Our bitter cold winter has become one of the hottest topics of conversation in America.
Specifically, people are talking about how a severe cold snap can occur at the same time as global warming. If you haven’t seen it yet, check out the debate on the Washington Post website. In this post, I’ll try to clear up two of the issues that emerged from that debate:
- What does a particular cold spell say about global warming, and
- If the recent cold spell doesn’t disprove global warming, does that also mean that other kinds of extreme weather, like heat waves, aren't caused by global warming?
Climate versus weather
All of the Post’s panelists were careful enough to explain the difference between weather and climate: Climate refers to the average weather over a long period. For the most part, they did not fall for the common mistake of interpreting a cold spell as evidence against global warming.
Here's what's been happening with the weather recently: There have indeed been below-average temperatures recently in much of the eastern U.S. and in parts of Europe, Russia, northern China, and northern India. But at the same time, there were above-average temperatures in the western U.S., eastern Canada and Greenland, some other parts of the Arctic, North Africa and Central Asia, as this map shows.
This distinct pattern of temperatures was caused by an unusually persistent version of an atmospheric flow pattern known as a “Greenland block.” This Greenland block diverted frigid Arctic air far to the south in eastern North America and Europe. (More about it on the Weather Channel: "Why So Cold? Blame the Greenland Block.")
It’s important to look at weather events like cold snaps in context—we can have a relatively brief spell of cold weather in certain regions even while the global climate is warming. All the evidence shows that the world overall has been warming over the past several decades. (See a chart in a post on this same topic by Lisa Moore in 2008.)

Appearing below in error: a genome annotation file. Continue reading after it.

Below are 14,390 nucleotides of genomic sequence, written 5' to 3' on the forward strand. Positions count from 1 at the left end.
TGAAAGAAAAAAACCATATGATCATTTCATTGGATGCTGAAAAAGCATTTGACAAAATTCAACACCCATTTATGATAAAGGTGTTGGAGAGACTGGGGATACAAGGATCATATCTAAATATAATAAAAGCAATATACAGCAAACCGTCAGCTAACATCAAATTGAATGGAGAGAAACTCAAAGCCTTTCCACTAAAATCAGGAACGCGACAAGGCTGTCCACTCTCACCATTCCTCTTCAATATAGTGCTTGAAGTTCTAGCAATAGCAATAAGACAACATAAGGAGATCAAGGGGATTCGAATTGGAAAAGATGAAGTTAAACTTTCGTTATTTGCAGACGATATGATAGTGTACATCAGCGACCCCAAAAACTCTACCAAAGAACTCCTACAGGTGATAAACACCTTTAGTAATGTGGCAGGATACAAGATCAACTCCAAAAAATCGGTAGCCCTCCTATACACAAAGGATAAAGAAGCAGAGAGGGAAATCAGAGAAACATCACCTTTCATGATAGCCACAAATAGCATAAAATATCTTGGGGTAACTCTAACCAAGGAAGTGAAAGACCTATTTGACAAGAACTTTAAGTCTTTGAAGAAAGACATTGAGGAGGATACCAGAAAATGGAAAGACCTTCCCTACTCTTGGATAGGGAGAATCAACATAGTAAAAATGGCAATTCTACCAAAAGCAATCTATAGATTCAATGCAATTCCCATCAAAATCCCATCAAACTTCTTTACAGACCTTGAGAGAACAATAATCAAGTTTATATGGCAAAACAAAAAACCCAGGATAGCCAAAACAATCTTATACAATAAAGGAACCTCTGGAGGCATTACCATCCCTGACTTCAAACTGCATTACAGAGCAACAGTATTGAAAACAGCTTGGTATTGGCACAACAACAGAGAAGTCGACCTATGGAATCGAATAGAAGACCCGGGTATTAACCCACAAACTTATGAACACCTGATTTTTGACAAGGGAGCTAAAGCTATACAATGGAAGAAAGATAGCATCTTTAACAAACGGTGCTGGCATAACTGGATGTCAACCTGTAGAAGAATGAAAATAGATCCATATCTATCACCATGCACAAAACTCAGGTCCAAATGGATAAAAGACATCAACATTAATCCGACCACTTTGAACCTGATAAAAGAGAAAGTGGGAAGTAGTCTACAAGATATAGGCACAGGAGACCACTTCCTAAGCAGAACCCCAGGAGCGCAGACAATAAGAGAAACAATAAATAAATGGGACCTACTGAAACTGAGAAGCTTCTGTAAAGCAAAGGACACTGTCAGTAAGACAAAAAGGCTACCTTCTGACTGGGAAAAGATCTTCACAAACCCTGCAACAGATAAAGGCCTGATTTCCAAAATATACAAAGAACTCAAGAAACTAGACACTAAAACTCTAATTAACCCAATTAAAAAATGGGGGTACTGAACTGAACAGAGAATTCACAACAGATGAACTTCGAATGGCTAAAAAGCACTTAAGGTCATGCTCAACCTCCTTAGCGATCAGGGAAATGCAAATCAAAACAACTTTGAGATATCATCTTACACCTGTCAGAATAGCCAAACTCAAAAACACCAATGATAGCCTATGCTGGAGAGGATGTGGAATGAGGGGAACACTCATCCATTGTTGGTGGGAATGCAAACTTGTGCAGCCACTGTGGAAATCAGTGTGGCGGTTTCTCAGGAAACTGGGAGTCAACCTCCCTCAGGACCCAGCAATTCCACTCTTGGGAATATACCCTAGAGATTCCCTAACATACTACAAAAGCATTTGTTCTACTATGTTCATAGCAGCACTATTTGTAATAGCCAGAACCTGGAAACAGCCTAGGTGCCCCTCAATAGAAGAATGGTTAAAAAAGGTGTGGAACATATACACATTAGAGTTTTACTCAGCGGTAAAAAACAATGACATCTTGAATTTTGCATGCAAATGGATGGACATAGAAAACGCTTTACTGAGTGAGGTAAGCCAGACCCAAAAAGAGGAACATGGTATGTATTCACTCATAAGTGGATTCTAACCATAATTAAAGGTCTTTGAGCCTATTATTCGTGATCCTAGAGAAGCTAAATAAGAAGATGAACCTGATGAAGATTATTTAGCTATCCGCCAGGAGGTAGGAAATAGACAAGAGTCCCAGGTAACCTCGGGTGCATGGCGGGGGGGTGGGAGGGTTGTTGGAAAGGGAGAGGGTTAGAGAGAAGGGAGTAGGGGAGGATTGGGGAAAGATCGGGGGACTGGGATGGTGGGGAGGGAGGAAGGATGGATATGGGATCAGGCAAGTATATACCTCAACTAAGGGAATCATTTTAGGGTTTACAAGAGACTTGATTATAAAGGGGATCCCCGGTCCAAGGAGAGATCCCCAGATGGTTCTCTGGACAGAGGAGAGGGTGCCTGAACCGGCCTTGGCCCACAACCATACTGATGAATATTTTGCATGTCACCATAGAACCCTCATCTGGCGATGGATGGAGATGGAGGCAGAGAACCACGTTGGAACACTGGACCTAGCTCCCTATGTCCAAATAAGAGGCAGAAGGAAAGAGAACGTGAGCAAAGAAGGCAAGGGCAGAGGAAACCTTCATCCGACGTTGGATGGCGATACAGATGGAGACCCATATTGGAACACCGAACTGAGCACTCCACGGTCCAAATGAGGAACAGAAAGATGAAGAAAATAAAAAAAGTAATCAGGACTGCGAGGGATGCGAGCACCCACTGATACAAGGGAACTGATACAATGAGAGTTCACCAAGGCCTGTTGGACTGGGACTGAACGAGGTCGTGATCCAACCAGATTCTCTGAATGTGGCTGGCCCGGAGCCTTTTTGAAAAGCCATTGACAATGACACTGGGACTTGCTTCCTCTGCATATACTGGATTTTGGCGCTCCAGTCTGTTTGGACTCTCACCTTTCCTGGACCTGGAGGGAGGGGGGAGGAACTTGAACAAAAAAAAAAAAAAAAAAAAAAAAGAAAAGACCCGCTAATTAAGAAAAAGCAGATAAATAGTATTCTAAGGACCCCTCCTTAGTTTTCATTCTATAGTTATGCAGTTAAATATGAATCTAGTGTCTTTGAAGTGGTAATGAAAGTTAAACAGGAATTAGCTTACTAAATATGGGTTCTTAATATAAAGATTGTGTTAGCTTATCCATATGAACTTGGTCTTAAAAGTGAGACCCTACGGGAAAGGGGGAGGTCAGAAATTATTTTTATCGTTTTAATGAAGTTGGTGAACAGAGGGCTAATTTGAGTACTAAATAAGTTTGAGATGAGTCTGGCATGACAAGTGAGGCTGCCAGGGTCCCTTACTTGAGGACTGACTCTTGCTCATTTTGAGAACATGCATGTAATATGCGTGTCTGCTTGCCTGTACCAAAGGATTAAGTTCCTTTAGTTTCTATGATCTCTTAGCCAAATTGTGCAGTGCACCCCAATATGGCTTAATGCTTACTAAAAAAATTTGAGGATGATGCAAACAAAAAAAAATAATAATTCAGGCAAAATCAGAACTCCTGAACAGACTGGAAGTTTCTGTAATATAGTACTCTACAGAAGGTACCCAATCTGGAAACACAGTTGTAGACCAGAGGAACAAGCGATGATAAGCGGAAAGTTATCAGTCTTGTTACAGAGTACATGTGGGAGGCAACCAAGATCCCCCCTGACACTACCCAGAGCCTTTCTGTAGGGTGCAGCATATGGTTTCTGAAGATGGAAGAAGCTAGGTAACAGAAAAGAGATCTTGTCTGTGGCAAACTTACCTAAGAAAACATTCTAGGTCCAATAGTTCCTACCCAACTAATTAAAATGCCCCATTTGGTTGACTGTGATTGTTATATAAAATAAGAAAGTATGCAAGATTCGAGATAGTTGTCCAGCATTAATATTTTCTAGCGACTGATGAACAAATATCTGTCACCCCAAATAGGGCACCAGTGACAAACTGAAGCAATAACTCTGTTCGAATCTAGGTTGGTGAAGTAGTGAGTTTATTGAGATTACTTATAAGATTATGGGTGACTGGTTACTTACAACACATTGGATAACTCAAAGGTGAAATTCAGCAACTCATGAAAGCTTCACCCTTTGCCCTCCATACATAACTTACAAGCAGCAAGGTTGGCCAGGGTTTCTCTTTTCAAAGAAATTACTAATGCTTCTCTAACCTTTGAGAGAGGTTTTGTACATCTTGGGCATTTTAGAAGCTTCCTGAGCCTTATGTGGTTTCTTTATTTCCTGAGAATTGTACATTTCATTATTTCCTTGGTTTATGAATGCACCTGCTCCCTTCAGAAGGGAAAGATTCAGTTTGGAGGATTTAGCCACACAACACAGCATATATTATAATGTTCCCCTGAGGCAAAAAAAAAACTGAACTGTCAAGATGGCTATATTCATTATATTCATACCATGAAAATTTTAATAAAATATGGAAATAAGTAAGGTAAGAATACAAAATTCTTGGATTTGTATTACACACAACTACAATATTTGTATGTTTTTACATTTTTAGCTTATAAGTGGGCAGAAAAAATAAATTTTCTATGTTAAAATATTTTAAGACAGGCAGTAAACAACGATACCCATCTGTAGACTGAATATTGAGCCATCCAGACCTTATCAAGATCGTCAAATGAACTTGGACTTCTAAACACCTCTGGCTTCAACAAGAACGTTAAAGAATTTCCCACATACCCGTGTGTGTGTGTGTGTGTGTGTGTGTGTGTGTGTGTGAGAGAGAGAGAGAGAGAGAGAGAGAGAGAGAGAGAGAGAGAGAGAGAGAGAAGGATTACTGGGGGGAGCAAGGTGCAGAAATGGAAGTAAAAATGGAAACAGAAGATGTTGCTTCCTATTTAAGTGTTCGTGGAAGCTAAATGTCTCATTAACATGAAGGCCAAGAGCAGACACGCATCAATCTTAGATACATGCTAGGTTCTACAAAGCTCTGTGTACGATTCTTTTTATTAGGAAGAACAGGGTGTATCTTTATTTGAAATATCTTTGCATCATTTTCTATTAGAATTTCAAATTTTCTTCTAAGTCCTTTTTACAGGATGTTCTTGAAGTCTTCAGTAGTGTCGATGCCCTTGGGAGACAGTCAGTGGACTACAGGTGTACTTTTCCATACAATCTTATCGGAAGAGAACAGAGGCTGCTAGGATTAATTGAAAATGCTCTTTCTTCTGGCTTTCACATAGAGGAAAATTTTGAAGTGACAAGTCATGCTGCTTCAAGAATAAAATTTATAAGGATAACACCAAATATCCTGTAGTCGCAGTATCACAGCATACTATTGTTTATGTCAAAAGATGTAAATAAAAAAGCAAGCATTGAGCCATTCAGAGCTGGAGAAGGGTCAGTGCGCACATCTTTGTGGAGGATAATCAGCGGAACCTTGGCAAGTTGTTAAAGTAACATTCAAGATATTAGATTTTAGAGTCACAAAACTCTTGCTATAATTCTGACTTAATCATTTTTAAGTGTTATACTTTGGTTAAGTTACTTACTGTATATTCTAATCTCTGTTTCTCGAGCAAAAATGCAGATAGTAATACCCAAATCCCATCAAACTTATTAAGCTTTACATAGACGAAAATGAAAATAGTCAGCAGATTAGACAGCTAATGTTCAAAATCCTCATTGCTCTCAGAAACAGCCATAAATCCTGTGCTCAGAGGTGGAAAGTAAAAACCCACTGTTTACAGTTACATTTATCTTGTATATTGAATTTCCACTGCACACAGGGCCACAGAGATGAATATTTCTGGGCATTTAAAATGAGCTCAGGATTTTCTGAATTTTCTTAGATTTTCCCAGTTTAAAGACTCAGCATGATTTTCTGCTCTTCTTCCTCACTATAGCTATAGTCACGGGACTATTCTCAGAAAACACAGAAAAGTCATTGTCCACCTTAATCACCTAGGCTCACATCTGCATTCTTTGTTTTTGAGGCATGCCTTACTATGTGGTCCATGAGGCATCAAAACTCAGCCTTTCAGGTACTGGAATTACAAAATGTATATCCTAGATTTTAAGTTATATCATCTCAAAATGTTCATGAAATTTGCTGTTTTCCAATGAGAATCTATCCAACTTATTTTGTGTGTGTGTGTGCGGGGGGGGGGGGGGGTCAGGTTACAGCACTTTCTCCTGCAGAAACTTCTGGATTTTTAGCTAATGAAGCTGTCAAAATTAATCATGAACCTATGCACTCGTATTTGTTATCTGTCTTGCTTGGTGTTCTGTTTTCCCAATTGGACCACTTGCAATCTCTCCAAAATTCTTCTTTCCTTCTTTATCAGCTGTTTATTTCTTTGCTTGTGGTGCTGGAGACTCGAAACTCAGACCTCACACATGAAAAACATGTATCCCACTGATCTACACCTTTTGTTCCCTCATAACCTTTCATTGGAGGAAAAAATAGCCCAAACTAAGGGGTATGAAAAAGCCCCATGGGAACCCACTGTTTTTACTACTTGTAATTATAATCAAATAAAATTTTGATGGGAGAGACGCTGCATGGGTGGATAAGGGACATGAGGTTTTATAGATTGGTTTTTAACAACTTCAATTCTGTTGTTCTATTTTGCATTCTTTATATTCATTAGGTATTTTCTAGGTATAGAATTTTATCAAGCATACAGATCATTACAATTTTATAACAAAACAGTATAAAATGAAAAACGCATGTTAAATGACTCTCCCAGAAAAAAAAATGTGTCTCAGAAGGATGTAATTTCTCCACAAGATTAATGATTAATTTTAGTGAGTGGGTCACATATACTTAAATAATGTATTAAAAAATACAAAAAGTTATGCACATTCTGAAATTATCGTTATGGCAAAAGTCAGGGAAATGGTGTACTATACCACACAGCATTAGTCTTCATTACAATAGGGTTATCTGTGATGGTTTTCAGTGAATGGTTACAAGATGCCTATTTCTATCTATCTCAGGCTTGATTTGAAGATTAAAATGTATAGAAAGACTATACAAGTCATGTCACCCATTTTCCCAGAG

So how do we know if the climate is warming? We look at a wide range of long-term trends. Along with rising air and ocean temperatures, the other signs of a warming climate include rising sea level, retreat of glaciers in most regions, rapid shrinkage of summer sea ice in the Arctic, and shifts in species distributions and seasonal behavior.
Global warming does cause more extreme weather
Although the Post’s panelists were accurate on the first issue, there could have been more discussion on the fact that global warming does have an effect on some kinds of extreme weather. One of the panelists even claimed that extreme events like heat waves cannot be used as evidence of global warming. That is wrong, so let's look at how the frequency and intensity of certain extreme weather events are expected to increase under global warming.
Records indicate that there has already been an increase in intensity and frequency of heat waves and heavy rainfall in many parts of the world over the past several decades. (See “Frequently Asked Question” number 3.3 excerpted from the 2007 IPCC report [PDF].) Why? Global warming drives a rise in average temperature and atmospheric moisture, promoting more heat waves and torrential downpours. On top of that, changes in atmospheric circulation patterns caused by global warming are also thought to contribute to stronger heat waves.
There will still be variations from year to year, but on average, these extreme events will increase over time as the Earth warms. On the other hand, extremely cold temperatures are becoming less common — but can still occur — as heat builds up in the climate system.
Of course, individual weather events should not be blamed on global warming, just as an individual cold snap doesn’t disprove global warming. EDF has been careful not to attribute individual events to global warming. Instead, we point to examples of what we expect to see more and more of in the future if we don’t fight global warming.
And with the trends in extreme weather we’re already seeing, that future ain’t lookin’ pretty.